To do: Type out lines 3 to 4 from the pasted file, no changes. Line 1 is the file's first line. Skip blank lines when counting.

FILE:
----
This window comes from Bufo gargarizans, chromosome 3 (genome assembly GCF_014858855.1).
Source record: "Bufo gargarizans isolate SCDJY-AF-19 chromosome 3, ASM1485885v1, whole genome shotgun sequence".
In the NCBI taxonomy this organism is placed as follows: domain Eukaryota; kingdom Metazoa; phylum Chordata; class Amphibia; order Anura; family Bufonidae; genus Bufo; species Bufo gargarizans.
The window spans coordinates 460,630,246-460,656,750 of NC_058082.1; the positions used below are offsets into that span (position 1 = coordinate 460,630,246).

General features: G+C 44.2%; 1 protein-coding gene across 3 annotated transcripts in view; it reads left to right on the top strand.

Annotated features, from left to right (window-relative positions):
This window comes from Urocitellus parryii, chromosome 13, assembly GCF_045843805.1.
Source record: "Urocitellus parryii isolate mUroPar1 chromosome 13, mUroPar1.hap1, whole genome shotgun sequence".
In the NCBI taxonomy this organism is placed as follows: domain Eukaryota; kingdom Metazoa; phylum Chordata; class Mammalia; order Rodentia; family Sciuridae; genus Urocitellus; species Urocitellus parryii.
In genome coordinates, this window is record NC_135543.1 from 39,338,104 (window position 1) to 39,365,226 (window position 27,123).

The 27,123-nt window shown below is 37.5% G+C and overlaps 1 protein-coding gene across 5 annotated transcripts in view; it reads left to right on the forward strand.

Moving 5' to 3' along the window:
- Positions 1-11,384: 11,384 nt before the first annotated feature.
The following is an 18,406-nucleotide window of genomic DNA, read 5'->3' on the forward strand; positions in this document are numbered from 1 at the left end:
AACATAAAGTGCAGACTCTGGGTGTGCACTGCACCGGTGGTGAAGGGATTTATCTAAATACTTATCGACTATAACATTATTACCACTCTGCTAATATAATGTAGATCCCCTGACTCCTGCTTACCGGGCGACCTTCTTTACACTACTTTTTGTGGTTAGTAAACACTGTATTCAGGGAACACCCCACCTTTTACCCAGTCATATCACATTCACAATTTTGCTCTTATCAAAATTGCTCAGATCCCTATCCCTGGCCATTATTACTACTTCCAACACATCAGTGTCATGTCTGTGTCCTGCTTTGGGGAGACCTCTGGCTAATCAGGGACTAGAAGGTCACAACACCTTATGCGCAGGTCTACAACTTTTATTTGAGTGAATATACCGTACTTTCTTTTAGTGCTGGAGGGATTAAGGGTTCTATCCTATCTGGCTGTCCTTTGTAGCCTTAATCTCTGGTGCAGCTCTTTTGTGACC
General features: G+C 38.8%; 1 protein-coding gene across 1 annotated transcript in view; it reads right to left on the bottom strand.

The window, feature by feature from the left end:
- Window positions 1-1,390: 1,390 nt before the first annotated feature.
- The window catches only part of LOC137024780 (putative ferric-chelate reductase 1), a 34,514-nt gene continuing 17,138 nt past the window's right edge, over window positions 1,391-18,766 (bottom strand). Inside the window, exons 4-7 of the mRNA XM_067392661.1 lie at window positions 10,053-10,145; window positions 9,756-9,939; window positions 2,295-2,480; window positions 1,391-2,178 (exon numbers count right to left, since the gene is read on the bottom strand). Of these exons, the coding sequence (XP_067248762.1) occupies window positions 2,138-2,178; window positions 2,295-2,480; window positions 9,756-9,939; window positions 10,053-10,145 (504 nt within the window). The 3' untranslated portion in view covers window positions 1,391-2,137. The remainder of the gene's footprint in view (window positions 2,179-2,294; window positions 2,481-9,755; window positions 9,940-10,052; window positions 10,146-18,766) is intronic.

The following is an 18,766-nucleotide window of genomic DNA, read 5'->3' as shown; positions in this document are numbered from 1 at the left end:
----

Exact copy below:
In the NCBI taxonomy this organism is placed as follows: domain Eukaryota; kingdom Metazoa; phylum Chordata; class Amphibia; order Anura; family Bufonidae; genus Bufo; species Bufo gargarizans.
The window spans coordinates 460,630,246-460,656,750 of NC_058082.1; the positions used below are offsets into that span (position 1 = coordinate 460,630,246).